Sidney Poitier, Chris Tucker, Harry Belafonte and Ruby Dee at the Film Society reception at the Mandarin Oriental, May 1, 2011

We received a lot of feedback from dedicated fans as a result of our “Tell Us Why You Love Poitier!” contest and, not surprisingly, opinions vary as to what is Poitier’s best film. Here’s a selection of some of the comments:

No Way Out (1950)

“My favorite Sidney Poitier film is No Way Out. Films that dealt directly with social issues were rare in 1950. (Actually, it seems they've been rare in most eras.) In this film, Sidney Portier played Luther Brooks young negro (the preferred word at the time) doctor, who dealt with racism on the part of Ray Biddle, portrayed by classic tough guy Richard Widmark, with courage and principals, many years before the the civil rights movement. It was the launching point for his career. It's easy to see this role as a precursor to his portrayal of a doctor in Guess Who's Coming to Dinner. To my knowledge this is the the only film noir which addressed issues of inequality, so in addition to being a watershed mark for Sidney Portier, it is a unique piece of cinema history.”

– Jonathan Milenko

Blackboard Jungle (1955)

“From his earliest movies, Sidney Poitier, whether he played good guys or bad, embodied a rare dignity, humanity and intelligence that few stars, be they black, white or purple, have been able to summon up. Oh, and he's also sexy as hell! My favorite Poitier film? There are many, but I'm partial to Blackboard Jungle, which I saw as a kid.  And watching him for the first time was a little bit like watching James Dean. The electricity he gave off shocked audiences, and as Gregory, the only student who could see the nuances of reality, he stole the picture from such experienced actors as Glenn Ford, Richard Kiley, and even the magnetic (but unredeemable) bad boy, Vic Morrow.”

– Marjorie Rosen

Edge of the City (1957)

“Of all of his work that I love, I chose this one because it is, above all else, about friendship and integrity and the ability of these ideas to transcend any of the societal constraints imposed on people. Seeing Poitier alongside John Cassavetes is a rare delight and a monumental pairing of two of the most influential figures in American cinema. Even with all of the historical importance and ideological significance aside, the film stands as a profoundly emotional and humanistic experience.”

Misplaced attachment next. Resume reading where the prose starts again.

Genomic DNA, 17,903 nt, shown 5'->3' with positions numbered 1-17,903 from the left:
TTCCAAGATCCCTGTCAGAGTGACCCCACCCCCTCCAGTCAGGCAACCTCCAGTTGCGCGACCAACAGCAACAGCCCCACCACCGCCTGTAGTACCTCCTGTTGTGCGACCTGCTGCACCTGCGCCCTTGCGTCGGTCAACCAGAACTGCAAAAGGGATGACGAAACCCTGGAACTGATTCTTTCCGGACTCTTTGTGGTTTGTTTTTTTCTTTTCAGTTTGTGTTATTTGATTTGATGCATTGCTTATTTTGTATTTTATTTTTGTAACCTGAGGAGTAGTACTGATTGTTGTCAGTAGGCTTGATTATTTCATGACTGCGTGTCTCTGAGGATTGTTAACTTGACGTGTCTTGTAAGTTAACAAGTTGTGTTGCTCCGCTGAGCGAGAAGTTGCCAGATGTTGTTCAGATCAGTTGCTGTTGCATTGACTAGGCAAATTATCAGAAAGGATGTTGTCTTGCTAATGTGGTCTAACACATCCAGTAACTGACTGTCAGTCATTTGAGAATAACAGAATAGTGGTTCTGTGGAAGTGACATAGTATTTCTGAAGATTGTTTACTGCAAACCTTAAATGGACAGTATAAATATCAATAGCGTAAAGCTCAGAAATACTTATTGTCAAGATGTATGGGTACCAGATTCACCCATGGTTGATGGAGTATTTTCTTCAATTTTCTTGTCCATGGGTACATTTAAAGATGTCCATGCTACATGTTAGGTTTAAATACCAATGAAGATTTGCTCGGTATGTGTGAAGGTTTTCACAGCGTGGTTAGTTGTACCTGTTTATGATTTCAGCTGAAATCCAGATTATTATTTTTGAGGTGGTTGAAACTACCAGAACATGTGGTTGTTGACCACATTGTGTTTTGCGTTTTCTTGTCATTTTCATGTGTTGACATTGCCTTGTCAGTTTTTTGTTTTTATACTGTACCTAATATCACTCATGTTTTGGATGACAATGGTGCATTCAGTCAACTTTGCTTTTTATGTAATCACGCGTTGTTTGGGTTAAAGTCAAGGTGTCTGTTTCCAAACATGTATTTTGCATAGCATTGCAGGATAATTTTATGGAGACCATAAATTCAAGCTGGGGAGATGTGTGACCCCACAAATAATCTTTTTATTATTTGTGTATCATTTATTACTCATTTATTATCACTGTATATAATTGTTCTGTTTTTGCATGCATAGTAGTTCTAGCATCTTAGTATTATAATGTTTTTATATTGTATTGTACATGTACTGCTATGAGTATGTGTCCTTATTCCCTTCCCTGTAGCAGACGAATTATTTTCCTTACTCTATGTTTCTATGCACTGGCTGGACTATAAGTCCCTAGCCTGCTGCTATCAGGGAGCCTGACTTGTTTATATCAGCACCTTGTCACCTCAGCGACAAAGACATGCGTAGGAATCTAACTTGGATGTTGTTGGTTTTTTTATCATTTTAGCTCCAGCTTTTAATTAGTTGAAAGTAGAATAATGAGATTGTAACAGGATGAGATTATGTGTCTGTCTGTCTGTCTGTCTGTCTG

– Dan Chung

The Defiant Ones (1958)

“My first exposure to Sidney Poitier remains his strongest performance in my mind, even with the awareness of his many great and notable accomplishments. My father tuned into the The Defiant Ones on television and at age ten I saw this incredible story of two angry, polarized men chained together as if two fighting cocks were connected with wire around their legs. Poitier's intense and strong, yet emotive and beautiful face livened the struggle between the men and pulled my young heart to their plight. While Curtis' Joker has his own charisma, Poitier's masterful handling of his own character Noah quickly had me rooting for the men to make it, no matter what their crimes may have been. When Cara Williams intervenes and the two men are finally separated, Joker turns his back on freedom as now the chains between the men are no longer made of metal, but of love. Joker risks even more than before to reunite with his friend and save him from the woman's trap. Cullen's attempt to take Joker along on the train to freedom fails and as the howling dogs approach the two men know they have only each other as they wait out their end, spending their last uncaged moments relaxed in embrace as Poitier sings strong, with his new friend huddled in his arms. Even typing these words Poitier's performance still roots itself in my mind as a portrait of overcoming hatred and finding the pathway to another man's heart. Thank you, Sidney, for giving me hope as an alternative to fear.